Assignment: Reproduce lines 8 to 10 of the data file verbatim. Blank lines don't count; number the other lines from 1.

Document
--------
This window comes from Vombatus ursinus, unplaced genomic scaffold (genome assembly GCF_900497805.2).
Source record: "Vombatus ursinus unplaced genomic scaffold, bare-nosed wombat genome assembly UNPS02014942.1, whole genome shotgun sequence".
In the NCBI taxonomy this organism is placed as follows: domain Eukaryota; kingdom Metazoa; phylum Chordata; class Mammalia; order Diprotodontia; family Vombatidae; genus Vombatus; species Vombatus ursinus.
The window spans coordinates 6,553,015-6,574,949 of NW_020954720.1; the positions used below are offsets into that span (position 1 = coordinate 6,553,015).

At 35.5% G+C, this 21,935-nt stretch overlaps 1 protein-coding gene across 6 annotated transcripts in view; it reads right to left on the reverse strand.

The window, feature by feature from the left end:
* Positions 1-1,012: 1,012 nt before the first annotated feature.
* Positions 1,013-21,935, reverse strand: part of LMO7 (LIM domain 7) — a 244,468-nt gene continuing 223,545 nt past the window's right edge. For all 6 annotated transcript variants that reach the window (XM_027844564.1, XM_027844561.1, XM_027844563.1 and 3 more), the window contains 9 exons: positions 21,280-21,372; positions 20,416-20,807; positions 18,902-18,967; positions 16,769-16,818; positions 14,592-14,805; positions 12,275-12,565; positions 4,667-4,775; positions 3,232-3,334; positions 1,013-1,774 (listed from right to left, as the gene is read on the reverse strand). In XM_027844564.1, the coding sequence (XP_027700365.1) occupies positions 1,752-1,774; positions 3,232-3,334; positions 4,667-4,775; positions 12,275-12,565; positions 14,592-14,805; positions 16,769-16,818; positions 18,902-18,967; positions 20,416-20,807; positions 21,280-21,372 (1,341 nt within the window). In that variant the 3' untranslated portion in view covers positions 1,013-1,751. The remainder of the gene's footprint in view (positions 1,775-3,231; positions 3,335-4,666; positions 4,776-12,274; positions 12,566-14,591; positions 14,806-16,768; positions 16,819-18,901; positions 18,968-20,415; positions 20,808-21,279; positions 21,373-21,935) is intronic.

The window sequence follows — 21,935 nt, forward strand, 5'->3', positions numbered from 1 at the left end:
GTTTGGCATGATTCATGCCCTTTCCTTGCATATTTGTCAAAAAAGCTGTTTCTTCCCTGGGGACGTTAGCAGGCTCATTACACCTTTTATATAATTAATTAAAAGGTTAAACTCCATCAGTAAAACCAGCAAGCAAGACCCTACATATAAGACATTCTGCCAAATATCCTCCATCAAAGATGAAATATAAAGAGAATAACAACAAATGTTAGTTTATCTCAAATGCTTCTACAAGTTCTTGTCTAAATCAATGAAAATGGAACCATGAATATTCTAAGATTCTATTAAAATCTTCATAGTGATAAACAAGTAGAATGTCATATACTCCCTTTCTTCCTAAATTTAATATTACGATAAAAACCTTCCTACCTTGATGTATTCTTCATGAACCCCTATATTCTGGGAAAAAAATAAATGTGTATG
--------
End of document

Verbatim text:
* Positions 1,013-21,935, reverse strand: part of LMO7 (LIM domain 7) — a 244,468-nt gene continuing 223,545 nt past the window's right edge. For all 6 annotated transcript variants that reach the window (XM_027844564.1, XM_027844561.1, XM_027844563.1 and 3 more), the window contains 9 exons: positions 21,280-21,372; positions 20,416-20,807; positions 18,902-18,967; positions 16,769-16,818; positions 14,592-14,805; positions 12,275-12,565; positions 4,667-4,775; positions 3,232-3,334; positions 1,013-1,774 (listed from right to left, as the gene is read on the reverse strand). In XM_027844564.1, the coding sequence (XP_027700365.1) occupies positions 1,752-1,774; positions 3,232-3,334; positions 4,667-4,775; positions 12,275-12,565; positions 14,592-14,805; positions 16,769-16,818; positions 18,902-18,967; positions 20,416-20,807; positions 21,280-21,372 (1,341 nt within the window). In that variant the 3' untranslated portion in view covers positions 1,013-1,751. The remainder of the gene's footprint in view (positions 1,775-3,231; positions 3,335-4,666; positions 4,776-12,274; positions 12,566-14,591; positions 14,806-16,768; positions 16,819-18,901; positions 18,968-20,415; positions 20,808-21,279; positions 21,373-21,935) is intronic.

The window sequence follows — 21,935 nt, forward strand, 5'->3', positions numbered from 1 at the left end:
GTTTGGCATGATTCATGCCCTTTCCTTGCATATTTGTCAAAAAAGCTGTTTCTTCCCTGGGGACGTTAGCAGGCTCATTACACCTTTTATATAATTAATTAAAAGGTTAAACTCCATCAGTAAAACCAGCAAGCAAGACCCTACATATAAGACATTCTGCCAAATATCCTCCATCAAAGATGAAATATAAAGAGAATAACAACAAATGTTAGTTTATCTCAAATGCTTCTACAAGTTCTTGTCTAAATCAATGAAAATGGAACCATGAATATTCTAAGATTCTATTAAAATCTTCATAGTGATAAACAAGTAGAATGTCATATACTCCCTTTCTTCCTAAATTTAATATTACGATAAAAACCTTCCTACCTTGATGTATTCTTCATGAACCCCTATATTCTGGGAAAAAAATAAATGTGTATG